Foreclosure:

Predatory Lending

Predatory lending is the practice of using unfair, deceptive, and abusive tactics in lending money. Unscrupulous lenders in the mortgage industry may take advantage of borrowers who are less knowledgeable about lending practices by getting them to agree to loan terms that are undesirable and financially damaging. Mortgage lending is predatory when it has a significant adverse impact on a borrower’s life, either because the loan is inappropriate to the borrower’s situation, is grossly over-priced, or both. Most predatory lending is a perversion of a legitimate activity, and the definition of predatory lending involves who really benefits in the mortgage transaction. A legal mortgage can turn into a predatory lending practice if the homeowner does not benefit.

Predatory mortgage lending practices often strip borrowers of home equity and threaten families with foreclosure. These mortgage lenders often offer loans at very high interest rates, or they may include unfair prepayment penalties or balloon payments in a loan agreement. Often these terms are hidden within very technical language, making it difficult for the borrower to fully understand what he or she is agreeing to. Individuals from all backgrounds, income levels, and walks of life can become victims of predatory lending practices.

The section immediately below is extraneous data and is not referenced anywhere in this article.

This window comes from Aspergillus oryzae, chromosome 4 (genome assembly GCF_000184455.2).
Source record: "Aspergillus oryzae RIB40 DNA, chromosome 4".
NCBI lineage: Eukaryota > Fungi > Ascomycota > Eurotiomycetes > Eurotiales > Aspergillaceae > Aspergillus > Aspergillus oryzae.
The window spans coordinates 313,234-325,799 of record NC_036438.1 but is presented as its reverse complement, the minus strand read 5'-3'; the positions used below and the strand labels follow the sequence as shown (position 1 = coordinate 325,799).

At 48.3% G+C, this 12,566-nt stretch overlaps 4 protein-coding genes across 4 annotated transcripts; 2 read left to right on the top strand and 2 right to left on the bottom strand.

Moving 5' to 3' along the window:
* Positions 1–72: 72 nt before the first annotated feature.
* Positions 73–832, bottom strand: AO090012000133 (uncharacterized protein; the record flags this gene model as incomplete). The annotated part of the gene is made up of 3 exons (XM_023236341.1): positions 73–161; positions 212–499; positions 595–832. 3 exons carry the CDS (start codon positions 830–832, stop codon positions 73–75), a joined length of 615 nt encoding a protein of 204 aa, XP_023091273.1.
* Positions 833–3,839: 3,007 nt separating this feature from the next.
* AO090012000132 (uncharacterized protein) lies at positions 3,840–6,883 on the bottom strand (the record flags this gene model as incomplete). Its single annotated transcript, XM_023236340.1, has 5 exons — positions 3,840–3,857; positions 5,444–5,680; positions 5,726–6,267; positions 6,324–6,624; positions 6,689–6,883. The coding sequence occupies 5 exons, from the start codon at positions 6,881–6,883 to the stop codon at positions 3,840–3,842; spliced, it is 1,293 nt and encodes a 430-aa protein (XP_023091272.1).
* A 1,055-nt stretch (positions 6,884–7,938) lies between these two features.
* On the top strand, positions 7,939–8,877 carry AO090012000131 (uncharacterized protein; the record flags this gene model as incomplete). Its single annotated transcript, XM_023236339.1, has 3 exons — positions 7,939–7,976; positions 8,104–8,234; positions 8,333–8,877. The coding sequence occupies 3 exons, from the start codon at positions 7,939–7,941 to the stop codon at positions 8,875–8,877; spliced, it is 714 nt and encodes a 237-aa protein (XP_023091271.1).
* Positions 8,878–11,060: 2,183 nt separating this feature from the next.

Predatory lending laws are gradually being integrated into the legal systems of the federal government and individual states. Over 35 states have already placed a legal limit on the maximum prepayment penalty that a homeowner should have to pay, and over half of the states have taken steps to limit predatory lending practices during the last five years. While the definition of predatory lending varies in each state, the awareness that individual citizens need to be protected from predatory lending under the law is growing.

If you have been a victim of predatory lending practices, an attorney may be able to help you bring a lawsuit against the mortgage company and/or banking institution and recover damages.

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